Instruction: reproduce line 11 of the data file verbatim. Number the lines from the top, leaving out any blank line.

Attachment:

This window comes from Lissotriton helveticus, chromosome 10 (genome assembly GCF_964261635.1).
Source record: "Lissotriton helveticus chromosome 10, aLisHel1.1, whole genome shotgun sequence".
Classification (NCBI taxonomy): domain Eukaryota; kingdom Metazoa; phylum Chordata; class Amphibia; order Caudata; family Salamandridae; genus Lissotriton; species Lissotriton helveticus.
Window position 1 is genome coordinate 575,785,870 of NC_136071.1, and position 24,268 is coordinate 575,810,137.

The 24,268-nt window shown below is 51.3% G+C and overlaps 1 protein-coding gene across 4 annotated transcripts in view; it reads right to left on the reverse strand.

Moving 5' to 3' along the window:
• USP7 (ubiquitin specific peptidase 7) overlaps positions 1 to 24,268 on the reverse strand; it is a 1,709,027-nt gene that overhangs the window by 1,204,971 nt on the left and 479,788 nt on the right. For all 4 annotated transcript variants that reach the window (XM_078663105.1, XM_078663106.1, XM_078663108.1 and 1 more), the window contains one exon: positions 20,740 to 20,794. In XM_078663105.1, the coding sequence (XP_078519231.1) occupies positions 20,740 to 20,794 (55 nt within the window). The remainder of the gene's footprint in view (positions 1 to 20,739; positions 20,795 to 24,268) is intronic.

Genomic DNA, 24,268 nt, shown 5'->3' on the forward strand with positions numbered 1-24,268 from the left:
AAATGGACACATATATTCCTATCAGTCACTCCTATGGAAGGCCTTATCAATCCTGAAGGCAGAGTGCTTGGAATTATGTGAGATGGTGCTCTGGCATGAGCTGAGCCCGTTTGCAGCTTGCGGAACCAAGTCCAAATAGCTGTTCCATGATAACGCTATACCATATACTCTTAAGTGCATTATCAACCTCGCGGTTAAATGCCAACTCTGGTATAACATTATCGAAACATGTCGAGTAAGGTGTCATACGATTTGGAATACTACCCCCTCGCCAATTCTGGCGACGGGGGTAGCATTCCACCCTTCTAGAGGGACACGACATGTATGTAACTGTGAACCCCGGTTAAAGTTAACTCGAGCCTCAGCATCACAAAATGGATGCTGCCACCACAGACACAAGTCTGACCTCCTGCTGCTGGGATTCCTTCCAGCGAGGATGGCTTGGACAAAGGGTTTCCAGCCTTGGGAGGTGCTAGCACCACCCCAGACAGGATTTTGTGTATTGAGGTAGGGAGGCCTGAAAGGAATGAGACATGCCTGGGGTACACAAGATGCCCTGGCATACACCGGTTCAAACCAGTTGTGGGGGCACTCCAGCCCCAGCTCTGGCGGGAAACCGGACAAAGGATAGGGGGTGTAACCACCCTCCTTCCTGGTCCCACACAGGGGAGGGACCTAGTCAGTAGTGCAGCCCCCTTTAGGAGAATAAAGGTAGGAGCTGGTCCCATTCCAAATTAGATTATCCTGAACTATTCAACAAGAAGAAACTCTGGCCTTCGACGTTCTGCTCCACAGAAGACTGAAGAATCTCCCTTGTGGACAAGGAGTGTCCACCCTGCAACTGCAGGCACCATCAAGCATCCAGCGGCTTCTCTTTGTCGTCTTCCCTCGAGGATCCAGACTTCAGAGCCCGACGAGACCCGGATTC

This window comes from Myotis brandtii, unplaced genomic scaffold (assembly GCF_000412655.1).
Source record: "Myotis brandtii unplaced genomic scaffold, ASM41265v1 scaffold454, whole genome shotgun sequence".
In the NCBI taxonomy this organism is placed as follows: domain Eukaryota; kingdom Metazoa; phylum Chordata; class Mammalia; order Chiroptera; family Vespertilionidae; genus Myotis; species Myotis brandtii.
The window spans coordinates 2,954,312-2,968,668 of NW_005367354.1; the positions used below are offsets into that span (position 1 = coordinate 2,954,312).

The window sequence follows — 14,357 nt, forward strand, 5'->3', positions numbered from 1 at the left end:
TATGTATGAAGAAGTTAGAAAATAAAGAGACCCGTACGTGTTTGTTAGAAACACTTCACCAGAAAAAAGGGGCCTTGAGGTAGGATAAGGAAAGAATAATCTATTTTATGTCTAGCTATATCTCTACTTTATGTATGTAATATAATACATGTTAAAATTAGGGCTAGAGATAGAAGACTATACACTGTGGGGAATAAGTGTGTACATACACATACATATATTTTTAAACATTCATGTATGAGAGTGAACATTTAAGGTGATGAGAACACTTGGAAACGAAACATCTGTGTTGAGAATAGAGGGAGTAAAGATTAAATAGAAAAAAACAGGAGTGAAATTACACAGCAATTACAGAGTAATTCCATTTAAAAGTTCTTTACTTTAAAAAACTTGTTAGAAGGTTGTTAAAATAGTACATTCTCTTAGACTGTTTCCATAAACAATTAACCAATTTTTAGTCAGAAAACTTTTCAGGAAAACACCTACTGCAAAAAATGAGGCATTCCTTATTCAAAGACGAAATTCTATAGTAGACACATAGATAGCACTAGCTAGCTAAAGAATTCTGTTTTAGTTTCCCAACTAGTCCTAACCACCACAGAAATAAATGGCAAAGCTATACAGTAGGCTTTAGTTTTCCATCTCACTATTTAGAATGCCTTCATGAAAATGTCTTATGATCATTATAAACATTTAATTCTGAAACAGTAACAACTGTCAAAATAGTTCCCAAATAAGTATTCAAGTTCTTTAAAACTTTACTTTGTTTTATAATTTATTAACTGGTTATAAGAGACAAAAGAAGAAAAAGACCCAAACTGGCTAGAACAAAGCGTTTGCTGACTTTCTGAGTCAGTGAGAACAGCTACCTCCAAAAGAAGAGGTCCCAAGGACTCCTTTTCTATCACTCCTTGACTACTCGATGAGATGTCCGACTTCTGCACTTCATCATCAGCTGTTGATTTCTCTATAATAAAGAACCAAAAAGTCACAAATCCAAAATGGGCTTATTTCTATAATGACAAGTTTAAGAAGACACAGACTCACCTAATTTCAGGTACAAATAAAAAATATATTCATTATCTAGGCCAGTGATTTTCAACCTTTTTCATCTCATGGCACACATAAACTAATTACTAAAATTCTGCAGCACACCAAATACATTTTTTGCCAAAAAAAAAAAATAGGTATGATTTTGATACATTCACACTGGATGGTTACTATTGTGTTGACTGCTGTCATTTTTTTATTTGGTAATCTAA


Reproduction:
Source record: "Myotis brandtii unplaced genomic scaffold, ASM41265v1 scaffold454, whole genome shotgun sequence".